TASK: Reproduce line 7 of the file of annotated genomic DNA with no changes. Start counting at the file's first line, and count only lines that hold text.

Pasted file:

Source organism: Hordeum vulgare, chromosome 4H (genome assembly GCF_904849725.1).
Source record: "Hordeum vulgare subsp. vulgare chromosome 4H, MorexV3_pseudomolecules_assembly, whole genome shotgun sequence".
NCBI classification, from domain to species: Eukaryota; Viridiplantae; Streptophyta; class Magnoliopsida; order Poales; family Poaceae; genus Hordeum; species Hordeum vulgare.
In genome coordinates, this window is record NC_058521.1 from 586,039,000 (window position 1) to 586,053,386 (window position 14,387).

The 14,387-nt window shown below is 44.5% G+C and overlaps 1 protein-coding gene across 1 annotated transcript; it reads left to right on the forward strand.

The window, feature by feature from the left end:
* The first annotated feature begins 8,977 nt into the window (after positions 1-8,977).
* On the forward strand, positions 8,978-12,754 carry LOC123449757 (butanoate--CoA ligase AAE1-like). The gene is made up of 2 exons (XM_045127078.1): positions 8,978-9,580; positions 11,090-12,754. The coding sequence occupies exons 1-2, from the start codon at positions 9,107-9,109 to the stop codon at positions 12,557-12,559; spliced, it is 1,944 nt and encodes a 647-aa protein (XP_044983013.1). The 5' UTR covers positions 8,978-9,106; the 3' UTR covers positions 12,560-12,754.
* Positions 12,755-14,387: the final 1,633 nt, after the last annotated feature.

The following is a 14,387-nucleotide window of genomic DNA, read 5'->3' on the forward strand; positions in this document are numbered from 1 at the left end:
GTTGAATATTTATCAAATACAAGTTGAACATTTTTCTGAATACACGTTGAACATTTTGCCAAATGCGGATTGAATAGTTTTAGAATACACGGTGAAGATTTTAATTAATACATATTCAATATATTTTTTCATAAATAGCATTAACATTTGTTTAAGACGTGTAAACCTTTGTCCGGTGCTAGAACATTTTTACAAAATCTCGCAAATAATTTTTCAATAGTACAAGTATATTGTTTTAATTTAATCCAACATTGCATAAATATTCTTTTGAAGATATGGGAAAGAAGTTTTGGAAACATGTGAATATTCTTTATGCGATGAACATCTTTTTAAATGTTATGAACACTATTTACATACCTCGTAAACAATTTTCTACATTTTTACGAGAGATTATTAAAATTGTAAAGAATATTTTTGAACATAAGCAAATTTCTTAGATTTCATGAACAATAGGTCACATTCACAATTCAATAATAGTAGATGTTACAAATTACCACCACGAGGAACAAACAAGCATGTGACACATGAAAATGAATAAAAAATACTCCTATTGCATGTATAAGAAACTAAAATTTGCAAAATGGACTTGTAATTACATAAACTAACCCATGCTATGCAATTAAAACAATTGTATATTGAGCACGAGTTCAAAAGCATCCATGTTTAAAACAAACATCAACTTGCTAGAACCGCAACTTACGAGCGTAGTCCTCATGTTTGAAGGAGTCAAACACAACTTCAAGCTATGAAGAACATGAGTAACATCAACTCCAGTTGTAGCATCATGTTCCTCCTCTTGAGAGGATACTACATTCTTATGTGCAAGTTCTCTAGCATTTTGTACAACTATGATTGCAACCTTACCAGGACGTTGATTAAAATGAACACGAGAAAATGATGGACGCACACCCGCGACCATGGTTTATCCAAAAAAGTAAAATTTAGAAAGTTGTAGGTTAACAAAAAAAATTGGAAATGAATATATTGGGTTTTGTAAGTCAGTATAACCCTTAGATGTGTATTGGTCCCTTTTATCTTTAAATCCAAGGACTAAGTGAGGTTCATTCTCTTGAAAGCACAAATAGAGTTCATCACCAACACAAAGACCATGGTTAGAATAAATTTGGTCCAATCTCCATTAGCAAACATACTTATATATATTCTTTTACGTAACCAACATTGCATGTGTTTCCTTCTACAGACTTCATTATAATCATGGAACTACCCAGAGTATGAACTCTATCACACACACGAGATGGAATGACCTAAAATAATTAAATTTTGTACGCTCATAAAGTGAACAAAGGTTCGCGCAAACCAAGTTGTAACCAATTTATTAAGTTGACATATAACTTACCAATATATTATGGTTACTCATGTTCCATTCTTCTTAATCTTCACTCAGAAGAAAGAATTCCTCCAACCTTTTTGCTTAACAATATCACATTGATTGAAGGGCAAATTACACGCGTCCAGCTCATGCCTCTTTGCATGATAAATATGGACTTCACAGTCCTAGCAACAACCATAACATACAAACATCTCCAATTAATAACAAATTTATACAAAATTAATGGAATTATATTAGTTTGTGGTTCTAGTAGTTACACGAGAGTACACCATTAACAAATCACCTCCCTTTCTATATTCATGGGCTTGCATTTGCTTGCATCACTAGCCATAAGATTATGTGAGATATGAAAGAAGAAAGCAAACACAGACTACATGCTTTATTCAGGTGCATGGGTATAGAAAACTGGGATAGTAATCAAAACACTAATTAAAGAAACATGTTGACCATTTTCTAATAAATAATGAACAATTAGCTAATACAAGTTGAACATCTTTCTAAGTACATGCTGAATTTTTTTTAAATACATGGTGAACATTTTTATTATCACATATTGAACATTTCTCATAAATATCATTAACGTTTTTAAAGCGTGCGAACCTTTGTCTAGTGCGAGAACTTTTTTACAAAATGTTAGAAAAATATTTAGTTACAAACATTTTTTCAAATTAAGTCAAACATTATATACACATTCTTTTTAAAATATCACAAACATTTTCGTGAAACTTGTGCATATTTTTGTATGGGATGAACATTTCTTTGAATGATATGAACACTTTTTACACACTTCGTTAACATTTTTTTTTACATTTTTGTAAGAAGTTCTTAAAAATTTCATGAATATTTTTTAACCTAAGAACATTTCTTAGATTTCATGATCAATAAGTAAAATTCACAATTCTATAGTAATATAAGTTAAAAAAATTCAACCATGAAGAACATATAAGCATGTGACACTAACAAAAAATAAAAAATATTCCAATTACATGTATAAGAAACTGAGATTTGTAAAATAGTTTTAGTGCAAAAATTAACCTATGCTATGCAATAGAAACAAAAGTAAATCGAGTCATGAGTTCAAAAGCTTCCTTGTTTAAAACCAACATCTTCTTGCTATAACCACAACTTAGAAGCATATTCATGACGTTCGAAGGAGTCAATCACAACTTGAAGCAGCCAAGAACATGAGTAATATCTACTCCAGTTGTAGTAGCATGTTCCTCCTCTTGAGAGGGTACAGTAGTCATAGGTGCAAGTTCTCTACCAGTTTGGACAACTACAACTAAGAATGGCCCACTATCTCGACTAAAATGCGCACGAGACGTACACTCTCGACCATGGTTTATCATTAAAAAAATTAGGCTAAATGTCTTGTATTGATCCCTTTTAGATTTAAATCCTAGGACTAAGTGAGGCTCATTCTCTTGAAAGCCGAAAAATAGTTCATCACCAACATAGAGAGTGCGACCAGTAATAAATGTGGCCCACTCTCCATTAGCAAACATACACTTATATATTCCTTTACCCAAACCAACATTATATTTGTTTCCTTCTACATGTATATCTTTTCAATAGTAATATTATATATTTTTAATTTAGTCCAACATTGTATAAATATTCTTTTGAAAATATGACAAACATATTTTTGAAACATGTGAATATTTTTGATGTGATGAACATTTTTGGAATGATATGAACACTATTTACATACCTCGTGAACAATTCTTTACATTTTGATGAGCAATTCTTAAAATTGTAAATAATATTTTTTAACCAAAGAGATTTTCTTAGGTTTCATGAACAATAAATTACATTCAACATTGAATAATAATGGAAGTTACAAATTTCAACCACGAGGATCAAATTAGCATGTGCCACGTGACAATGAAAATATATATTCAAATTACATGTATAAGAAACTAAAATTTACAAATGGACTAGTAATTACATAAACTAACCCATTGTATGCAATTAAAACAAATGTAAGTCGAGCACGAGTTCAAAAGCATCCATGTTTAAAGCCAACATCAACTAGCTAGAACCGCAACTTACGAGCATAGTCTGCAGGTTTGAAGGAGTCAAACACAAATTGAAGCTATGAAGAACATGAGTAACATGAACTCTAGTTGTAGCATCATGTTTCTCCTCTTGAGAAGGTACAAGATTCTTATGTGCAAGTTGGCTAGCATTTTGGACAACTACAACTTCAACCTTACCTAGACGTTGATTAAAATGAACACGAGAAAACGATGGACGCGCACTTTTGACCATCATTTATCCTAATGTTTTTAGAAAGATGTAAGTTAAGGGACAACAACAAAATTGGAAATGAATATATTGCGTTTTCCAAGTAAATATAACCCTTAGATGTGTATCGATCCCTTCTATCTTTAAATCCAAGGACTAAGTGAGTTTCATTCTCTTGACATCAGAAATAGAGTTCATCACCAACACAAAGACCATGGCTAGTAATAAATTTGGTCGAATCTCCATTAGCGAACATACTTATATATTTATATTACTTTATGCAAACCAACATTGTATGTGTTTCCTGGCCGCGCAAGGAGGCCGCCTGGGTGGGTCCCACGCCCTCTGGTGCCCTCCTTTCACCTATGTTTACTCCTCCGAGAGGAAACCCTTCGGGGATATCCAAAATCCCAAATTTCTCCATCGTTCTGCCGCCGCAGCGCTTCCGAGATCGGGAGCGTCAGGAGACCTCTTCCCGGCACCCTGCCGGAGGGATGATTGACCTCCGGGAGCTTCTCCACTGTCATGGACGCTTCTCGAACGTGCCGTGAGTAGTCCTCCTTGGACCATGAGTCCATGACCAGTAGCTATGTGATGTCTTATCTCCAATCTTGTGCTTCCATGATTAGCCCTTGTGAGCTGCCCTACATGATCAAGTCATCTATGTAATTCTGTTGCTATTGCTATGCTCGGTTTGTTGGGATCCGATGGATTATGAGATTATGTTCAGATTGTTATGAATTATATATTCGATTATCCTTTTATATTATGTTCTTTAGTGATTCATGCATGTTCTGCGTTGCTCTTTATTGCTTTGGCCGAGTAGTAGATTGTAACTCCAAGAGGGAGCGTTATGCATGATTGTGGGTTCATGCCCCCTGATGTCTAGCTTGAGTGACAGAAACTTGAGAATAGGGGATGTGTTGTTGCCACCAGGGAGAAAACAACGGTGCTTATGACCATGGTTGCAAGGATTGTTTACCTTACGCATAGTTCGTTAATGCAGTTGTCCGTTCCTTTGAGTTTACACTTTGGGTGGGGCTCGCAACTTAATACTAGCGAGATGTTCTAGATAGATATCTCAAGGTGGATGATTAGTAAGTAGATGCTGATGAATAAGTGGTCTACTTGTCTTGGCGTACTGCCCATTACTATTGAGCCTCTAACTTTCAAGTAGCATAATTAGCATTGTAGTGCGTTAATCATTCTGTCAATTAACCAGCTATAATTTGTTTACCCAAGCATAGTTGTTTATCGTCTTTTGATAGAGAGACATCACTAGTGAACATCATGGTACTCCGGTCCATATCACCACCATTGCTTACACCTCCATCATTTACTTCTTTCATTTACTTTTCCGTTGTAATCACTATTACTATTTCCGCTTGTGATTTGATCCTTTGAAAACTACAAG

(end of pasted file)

* The first annotated feature begins 8,977 nt into the window (after positions 1-8,977).